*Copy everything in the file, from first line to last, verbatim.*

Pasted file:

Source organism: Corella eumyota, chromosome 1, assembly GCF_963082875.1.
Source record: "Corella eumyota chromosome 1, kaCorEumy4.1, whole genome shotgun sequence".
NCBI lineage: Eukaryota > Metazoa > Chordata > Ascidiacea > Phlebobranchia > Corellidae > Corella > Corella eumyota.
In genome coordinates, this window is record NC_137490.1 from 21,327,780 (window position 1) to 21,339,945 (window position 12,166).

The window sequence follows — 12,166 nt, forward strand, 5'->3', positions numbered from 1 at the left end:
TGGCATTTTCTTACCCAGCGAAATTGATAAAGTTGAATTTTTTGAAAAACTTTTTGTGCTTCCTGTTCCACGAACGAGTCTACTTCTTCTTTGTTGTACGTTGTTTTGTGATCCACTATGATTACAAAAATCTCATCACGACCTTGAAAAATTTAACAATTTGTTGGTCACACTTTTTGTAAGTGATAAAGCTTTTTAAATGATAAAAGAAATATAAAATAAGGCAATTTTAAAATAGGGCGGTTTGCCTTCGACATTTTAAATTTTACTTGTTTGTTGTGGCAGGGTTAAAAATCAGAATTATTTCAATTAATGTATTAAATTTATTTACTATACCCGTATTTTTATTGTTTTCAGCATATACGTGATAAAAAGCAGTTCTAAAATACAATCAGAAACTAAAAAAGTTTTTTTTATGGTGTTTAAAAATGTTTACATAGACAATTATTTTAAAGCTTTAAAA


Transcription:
Source organism: Corella eumyota, chromosome 1, assembly GCF_963082875.1.
Source record: "Corella eumyota chromosome 1, kaCorEumy4.1, whole genome shotgun sequence".
NCBI lineage: Eukaryota > Metazoa > Chordata > Ascidiacea > Phlebobranchia > Corellidae > Corella > Corella eumyota.
In genome coordinates, this window is record NC_137490.1 from 21,327,780 (window position 1) to 21,339,945 (window position 12,166).

The window sequence follows — 12,166 nt, forward strand, 5'->3', positions numbered from 1 at the left end:
TGGCATTTTCTTACCCAGCGAAATTGATAAAGTTGAATTTTTTGAAAAACTTTTTGTGCTTCCTGTTCCACGAACGAGTCTACTTCTTCTTTGTTGTACGTTGTTTTGTGATCCACTATGATTACAAAAATCTCATCACGACCTTGAAAAATTTAACAATTTGTTGGTCACACTTTTTGTAAGTGATAAAGCTTTTTAAATGATAAAAGAAATATAAAATAAGGCAATTTTAAAATAGGGCGGTTTGCCTTCGACATTTTAAATTTTACTTGTTTGTTGTGGCAGGGTTAAAAATCAGAATTATTTCAATTAATGTATTAAATTTATTTACTATACCCGTATTTTTATTGTTTTCAGCATATACGTGATAAAAAGCAGTTCTAAAATACAATCAGAAACTAAAAAAGTTTTTTTTATGGTGTTTAAAAATGTTTACATAGACAATTATTTTAAAGCTTTAAAA